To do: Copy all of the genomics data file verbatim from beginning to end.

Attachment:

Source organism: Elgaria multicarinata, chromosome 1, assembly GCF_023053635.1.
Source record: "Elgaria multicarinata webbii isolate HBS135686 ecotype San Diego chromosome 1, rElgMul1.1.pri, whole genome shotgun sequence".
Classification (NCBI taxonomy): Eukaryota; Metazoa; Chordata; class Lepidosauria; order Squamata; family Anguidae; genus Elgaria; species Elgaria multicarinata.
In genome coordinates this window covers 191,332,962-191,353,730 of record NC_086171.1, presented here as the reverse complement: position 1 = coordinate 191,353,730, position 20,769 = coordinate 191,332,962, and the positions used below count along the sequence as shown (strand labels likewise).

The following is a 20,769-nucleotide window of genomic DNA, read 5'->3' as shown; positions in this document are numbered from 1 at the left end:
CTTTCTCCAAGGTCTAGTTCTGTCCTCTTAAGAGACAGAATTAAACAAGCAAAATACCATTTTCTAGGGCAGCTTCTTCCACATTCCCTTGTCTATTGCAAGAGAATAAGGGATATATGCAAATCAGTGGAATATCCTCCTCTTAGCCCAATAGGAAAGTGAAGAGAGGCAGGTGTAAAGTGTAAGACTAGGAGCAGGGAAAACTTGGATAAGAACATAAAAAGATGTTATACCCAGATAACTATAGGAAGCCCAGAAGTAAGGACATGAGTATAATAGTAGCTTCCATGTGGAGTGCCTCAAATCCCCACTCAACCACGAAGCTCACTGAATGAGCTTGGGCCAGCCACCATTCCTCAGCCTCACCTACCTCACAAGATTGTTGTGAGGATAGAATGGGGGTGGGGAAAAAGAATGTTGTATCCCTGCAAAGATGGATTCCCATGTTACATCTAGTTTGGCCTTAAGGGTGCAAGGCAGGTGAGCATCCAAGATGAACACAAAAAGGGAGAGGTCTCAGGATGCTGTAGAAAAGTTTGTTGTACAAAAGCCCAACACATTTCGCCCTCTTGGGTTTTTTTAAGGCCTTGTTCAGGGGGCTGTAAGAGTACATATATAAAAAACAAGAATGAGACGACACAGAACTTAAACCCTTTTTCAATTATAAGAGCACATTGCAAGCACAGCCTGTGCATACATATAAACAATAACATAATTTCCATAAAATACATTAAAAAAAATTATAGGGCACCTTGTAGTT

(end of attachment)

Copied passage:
Source organism: Elgaria multicarinata, chromosome 1, assembly GCF_023053635.1.
Source record: "Elgaria multicarinata webbii isolate HBS135686 ecotype San Diego chromosome 1, rElgMul1.1.pri, whole genome shotgun sequence".
Classification (NCBI taxonomy): Eukaryota; Metazoa; Chordata; class Lepidosauria; order Squamata; family Anguidae; genus Elgaria; species Elgaria multicarinata.
In genome coordinates this window covers 191,332,962-191,353,730 of record NC_086171.1, presented here as the reverse complement: position 1 = coordinate 191,353,730, position 20,769 = coordinate 191,332,962, and the positions used below count along the sequence as shown (strand labels likewise).

The following is a 20,769-nucleotide window of genomic DNA, read 5'->3' as shown; positions in this document are numbered from 1 at the left end:
CTTTCTCCAAGGTCTAGTTCTGTCCTCTTAAGAGACAGAATTAAACAAGCAAAATACCATTTTCTAGGGCAGCTTCTTCCACATTCCCTTGTCTATTGCAAGAGAATAAGGGATATATGCAAATCAGTGGAATATCCTCCTCTTAGCCCAATAGGAAAGTGAAGAGAGGCAGGTGTAAAGTGTAAGACTAGGAGCAGGGAAAACTTGGATAAGAACATAAAAAGATGTTATACCCAGATAACTATAGGAAGCCCAGAAGTAAGGACATGAGTATAATAGTAGCTTCCATGTGGAGTGCCTCAAATCCCCACTCAACCACGAAGCTCACTGAATGAGCTTGGGCCAGCCACCATTCCTCAGCCTCACCTACCTCACAAGATTGTTGTGAGGATAGAATGGGGGTGGGGAAAAAGAATGTTGTATCCCTGCAAAGATGGATTCCCATGTTACATCTAGTTTGGCCTTAAGGGTGCAAGGCAGGTGAGCATCCAAGATGAACACAAAAAGGGAGAGGTCTCAGGATGCTGTAGAAAAGTTTGTTGTACAAAAGCCCAACACATTTCGCCCTCTTGGGTTTTTTTAAGGCCTTGTTCAGGGGGCTGTAAGAGTACATATATAAAAAACAAGAATGAGACGACACAGAACTTAAACCCTTTTTCAATTATAAGAGCACATTGCAAGCACAGCCTGTGCATACATATAAACAATAACATAATTTCCATAAAATACATTAAAAAAAATTATAGGGCACCTTGTAGTT